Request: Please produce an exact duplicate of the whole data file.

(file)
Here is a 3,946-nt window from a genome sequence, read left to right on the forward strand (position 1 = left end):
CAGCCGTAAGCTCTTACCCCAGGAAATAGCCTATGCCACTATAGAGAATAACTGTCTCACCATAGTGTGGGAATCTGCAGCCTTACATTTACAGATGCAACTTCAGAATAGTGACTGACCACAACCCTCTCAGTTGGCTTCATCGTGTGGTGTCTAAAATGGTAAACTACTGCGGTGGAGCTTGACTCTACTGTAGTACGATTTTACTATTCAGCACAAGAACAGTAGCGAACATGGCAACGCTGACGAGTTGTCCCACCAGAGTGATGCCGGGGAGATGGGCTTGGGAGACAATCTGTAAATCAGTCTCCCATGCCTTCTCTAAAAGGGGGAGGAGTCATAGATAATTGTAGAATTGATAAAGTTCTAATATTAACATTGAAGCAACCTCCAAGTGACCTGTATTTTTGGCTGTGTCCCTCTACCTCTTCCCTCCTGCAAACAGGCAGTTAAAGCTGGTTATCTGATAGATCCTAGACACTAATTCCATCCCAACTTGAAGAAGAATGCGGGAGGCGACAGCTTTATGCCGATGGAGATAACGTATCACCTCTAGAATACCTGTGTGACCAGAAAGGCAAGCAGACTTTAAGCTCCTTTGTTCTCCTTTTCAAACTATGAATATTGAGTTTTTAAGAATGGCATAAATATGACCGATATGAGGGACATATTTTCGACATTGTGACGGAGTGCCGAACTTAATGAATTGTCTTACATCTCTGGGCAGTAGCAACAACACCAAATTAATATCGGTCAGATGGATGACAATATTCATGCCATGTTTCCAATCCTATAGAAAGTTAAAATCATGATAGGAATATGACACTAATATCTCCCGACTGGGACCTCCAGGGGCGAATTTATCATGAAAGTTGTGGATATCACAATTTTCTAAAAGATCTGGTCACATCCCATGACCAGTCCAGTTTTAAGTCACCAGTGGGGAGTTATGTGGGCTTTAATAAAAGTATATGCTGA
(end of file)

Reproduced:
Here is a 3,946-nt window from a genome sequence, read left to right on the forward strand (position 1 = left end):
CAGCCGTAAGCTCTTACCCCAGGAAATAGCCTATGCCACTATAGAGAATAACTGTCTCACCATAGTGTGGGAATCTGCAGCCTTACATTTACAGATGCAACTTCAGAATAGTGACTGACCACAACCCTCTCAGTTGGCTTCATCGTGTGGTGTCTAAAATGGTAAACTACTGCGGTGGAGCTTGACTCTACTGTAGTACGATTTTACTATTCAGCACAAGAACAGTAGCGAACATGGCAACGCTGACGAGTTGTCCCACCAGAGTGATGCCGGGGAGATGGGCTTGGGAGACAATCTGTAAATCAGTCTCCCATGCCTTCTCTAAAAGGGGGAGGAGTCATAGATAATTGTAGAATTGATAAAGTTCTAATATTAACATTGAAGCAACCTCCAAGTGACCTGTATTTTTGGCTGTGTCCCTCTACCTCTTCCCTCCTGCAAACAGGCAGTTAAAGCTGGTTATCTGATAGATCCTAGACACTAATTCCATCCCAACTTGAAGAAGAATGCGGGAGGCGACAGCTTTATGCCGATGGAGATAACGTATCACCTCTAGAATACCTGTGTGACCAGAAAGGCAAGCAGACTTTAAGCTCCTTTGTTCTCCTTTTCAAACTATGAATATTGAGTTTTTAAGAATGGCATAAATATGACCGATATGAGGGACATATTTTCGACATTGTGACGGAGTGCCGAACTTAATGAATTGTCTTACATCTCTGGGCAGTAGCAACAACACCAAATTAATATCGGTCAGATGGATGACAATATTCATGCCATGTTTCCAATCCTATAGAAAGTTAAAATCATGATAGGAATATGACACTAATATCTCCCGACTGGGACCTCCAGGGGCGAATTTATCATGAAAGTTGTGGATATCACAATTTTCTAAAAGATCTGGTCACATCCCATGACCAGTCCAGTTTTAAGTCACCAGTGGGGAGTTATGTGGGCTTTAATAAAAGTATATGCTGA